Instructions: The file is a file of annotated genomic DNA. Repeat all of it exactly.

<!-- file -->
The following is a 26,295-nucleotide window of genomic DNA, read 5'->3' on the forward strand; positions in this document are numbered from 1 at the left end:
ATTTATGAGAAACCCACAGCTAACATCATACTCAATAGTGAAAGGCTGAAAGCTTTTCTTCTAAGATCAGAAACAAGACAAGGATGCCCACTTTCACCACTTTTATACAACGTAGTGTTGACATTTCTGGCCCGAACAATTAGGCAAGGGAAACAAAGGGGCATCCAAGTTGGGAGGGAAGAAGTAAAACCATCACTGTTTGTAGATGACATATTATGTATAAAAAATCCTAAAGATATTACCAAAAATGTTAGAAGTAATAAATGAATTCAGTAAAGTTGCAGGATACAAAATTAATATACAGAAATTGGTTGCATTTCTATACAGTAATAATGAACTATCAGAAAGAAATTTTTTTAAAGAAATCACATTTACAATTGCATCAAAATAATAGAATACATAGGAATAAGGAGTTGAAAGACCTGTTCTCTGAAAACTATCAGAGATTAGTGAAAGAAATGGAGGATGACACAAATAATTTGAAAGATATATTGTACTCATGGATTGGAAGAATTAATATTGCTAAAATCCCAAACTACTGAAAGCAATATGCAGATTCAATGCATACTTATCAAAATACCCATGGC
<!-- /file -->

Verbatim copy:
The following is a 26,295-nucleotide window of genomic DNA, read 5'->3' on the forward strand; positions in this document are numbered from 1 at the left end:
ATTTATGAGAAACCCACAGCTAACATCATACTCAATAGTGAAAGGCTGAAAGCTTTTCTTCTAAGATCAGAAACAAGACAAGGATGCCCACTTTCACCACTTTTATACAACGTAGTGTTGACATTTCTGGCCCGAACAATTAGGCAAGGGAAACAAAGGGGCATCCAAGTTGGGAGGGAAGAAGTAAAACCATCACTGTTTGTAGATGACATATTATGTATAAAAAATCCTAAAGATATTACCAAAAATGTTAGAAGTAATAAATGAATTCAGTAAAGTTGCAGGATACAAAATTAATATACAGAAATTGGTTGCATTTCTATACAGTAATAATGAACTATCAGAAAGAAATTTTTTTAAAGAAATCACATTTACAATTGCATCAAAATAATAGAATACATAGGAATAAGGAGTTGAAAGACCTGTTCTCTGAAAACTATCAGAGATTAGTGAAAGAAATGGAGGATGACACAAATAATTTGAAAGATATATTGTACTCATGGATTGGAAGAATTAATATTGCTAAAATCCCAAACTACTGAAAGCAATATGCAGATTCAATGCATACTTATCAAAATACCCATGGC